Monday, December 21, 2015

12 Steps to #GeniusHour

From HaikuDeck

Over the last year at #Cantiague we have made a concerted effort to meaningfully integrate the Genius Hour experience throughout our building. We were looking for a way to continue to amplify student voice and act on their input and feedback. As Genius Hour slowly trickled into the classrooms at the beginning of last year, the feedback was incredibly positive and the children wanted more of it. They were excited, passionate and they were owning their learning. 

The other thing that happened as a result of the genius hour movement at #Cantiague was that the children were no longer just learning to please their teachers; instead, they were learning because it mattered to them and they were passionate about the subject matter!

From Edutopia

With that in mind, our amazing second grade team decided to refine the process last year to better meet the needs of the children and be more "faithful" to the Genius Hour experience. Nancy, Carly, Adam and Carolyn are the guest authors of this post that offers 12 steps to implementing the #GeniusHour experience in any school and any grade level!

Genius Hour Experience (#Cantiague Second Grade Style)

Last year, we launched our Genius Hour experience in second grade.  After the first “go around” we reflected on our experience.  We realized what we loved, but also what we wanted to make better.  This year is off to a great start!  Here is what Genius Hour looks like in our room the second time around...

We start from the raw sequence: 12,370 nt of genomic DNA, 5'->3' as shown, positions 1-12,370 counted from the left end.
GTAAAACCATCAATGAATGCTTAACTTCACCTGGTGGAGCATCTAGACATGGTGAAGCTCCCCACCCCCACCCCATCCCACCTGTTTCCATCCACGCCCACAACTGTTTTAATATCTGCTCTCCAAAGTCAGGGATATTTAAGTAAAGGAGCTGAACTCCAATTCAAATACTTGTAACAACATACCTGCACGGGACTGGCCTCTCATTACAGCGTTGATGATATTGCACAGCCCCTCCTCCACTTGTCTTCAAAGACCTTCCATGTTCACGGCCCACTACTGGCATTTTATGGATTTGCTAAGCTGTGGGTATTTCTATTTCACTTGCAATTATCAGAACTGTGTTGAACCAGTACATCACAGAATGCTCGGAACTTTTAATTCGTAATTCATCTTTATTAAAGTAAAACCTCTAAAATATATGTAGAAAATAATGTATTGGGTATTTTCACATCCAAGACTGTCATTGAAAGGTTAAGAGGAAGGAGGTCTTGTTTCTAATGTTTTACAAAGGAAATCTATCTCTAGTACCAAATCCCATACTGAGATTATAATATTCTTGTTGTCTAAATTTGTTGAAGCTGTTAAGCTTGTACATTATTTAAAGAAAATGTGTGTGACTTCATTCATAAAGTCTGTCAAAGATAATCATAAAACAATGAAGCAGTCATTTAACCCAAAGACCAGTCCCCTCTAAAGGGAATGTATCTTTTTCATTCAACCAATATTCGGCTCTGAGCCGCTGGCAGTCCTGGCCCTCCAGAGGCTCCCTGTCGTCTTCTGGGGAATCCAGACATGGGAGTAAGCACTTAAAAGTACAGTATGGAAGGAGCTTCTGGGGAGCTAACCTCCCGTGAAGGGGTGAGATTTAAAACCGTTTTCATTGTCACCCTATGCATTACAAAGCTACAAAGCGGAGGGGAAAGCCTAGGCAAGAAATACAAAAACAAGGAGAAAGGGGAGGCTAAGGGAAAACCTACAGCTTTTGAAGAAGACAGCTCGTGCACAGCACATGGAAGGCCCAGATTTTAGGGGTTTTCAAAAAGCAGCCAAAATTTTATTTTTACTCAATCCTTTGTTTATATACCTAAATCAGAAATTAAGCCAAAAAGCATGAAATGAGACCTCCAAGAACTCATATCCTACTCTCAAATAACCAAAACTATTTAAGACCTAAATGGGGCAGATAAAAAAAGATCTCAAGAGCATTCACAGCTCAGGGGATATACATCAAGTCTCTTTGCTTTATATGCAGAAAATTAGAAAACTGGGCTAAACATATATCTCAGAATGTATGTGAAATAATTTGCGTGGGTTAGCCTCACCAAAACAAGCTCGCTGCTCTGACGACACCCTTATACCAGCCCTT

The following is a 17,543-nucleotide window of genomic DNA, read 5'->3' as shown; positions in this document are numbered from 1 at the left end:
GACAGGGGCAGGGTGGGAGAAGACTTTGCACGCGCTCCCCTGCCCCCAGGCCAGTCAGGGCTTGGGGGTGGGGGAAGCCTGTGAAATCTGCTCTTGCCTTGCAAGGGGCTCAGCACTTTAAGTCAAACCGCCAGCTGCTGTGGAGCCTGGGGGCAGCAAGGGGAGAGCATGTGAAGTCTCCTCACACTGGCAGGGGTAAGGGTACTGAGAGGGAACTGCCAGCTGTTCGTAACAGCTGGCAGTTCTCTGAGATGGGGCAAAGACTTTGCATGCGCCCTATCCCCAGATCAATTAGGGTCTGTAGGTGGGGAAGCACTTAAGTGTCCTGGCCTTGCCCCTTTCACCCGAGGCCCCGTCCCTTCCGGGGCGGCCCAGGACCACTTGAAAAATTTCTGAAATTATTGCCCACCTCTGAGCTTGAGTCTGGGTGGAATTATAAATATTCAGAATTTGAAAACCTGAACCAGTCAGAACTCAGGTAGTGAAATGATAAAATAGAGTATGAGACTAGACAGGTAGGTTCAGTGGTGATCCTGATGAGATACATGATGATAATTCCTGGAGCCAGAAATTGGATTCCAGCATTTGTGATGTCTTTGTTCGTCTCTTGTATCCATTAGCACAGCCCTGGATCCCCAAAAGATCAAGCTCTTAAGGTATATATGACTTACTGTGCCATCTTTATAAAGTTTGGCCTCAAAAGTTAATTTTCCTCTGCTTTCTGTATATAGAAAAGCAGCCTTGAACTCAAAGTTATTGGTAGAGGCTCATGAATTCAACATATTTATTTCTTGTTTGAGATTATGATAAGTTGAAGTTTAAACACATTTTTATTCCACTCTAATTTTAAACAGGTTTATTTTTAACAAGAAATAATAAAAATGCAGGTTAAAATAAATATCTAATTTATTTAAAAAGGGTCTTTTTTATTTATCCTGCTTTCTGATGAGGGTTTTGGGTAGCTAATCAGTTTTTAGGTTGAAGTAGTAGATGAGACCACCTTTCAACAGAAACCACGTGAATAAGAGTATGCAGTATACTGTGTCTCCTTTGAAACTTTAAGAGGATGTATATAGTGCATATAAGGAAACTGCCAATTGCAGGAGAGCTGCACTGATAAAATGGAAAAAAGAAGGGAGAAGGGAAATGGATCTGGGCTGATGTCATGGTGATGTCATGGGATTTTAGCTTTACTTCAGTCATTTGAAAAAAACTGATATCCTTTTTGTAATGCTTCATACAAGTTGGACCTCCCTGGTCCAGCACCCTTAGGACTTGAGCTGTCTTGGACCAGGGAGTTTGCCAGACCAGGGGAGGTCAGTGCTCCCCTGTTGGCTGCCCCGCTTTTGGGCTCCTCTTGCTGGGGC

1.  We started our first session by discussing our passions.  We gave each child a piece of paper with 2 dots. We asked them to draw something from those two dots that they love.  Students wrote the topic of their drawing/idea on an index card. Each student filed the index card in their Genius Hour index card box.  Some topics included beaches, nature, American Girl Dolls, hockey etc.

2. In our next session, we gave each child a piece of paper with a squiggly line and challenged them to turn that line into something they love or feel passionate about, completely different from the last session.  Students drew cars, Pandas, Hawaii, diamonds etc. Just like the last session, students wrote this new topic on a different colored index card and filed it in their Genius Hour box.

3. In the next session, we revisited their drawings and cards. We asked them to make a decision about which topic they would like to stick with for this round of Genius Hour.  They spent some time thinking and deciding. Students selected the card they chose to further research.  We collected this card.

4. In the next session, we gave back their topic index cards and asked students to brainstorm what he/she already knows about this topic, in the “K” section of KWL.  They had to really think about everything they knew and jot it down. 

5. Next session, we asked students to generate questions he/she has on their topic of choice. It was a great lesson to show students that we may still have questions on things we already love. They wrote down everything they are curious about or want to know more about! We also explained that “good” questions are not yes or no question; it needs to be something that you can find lots of information on.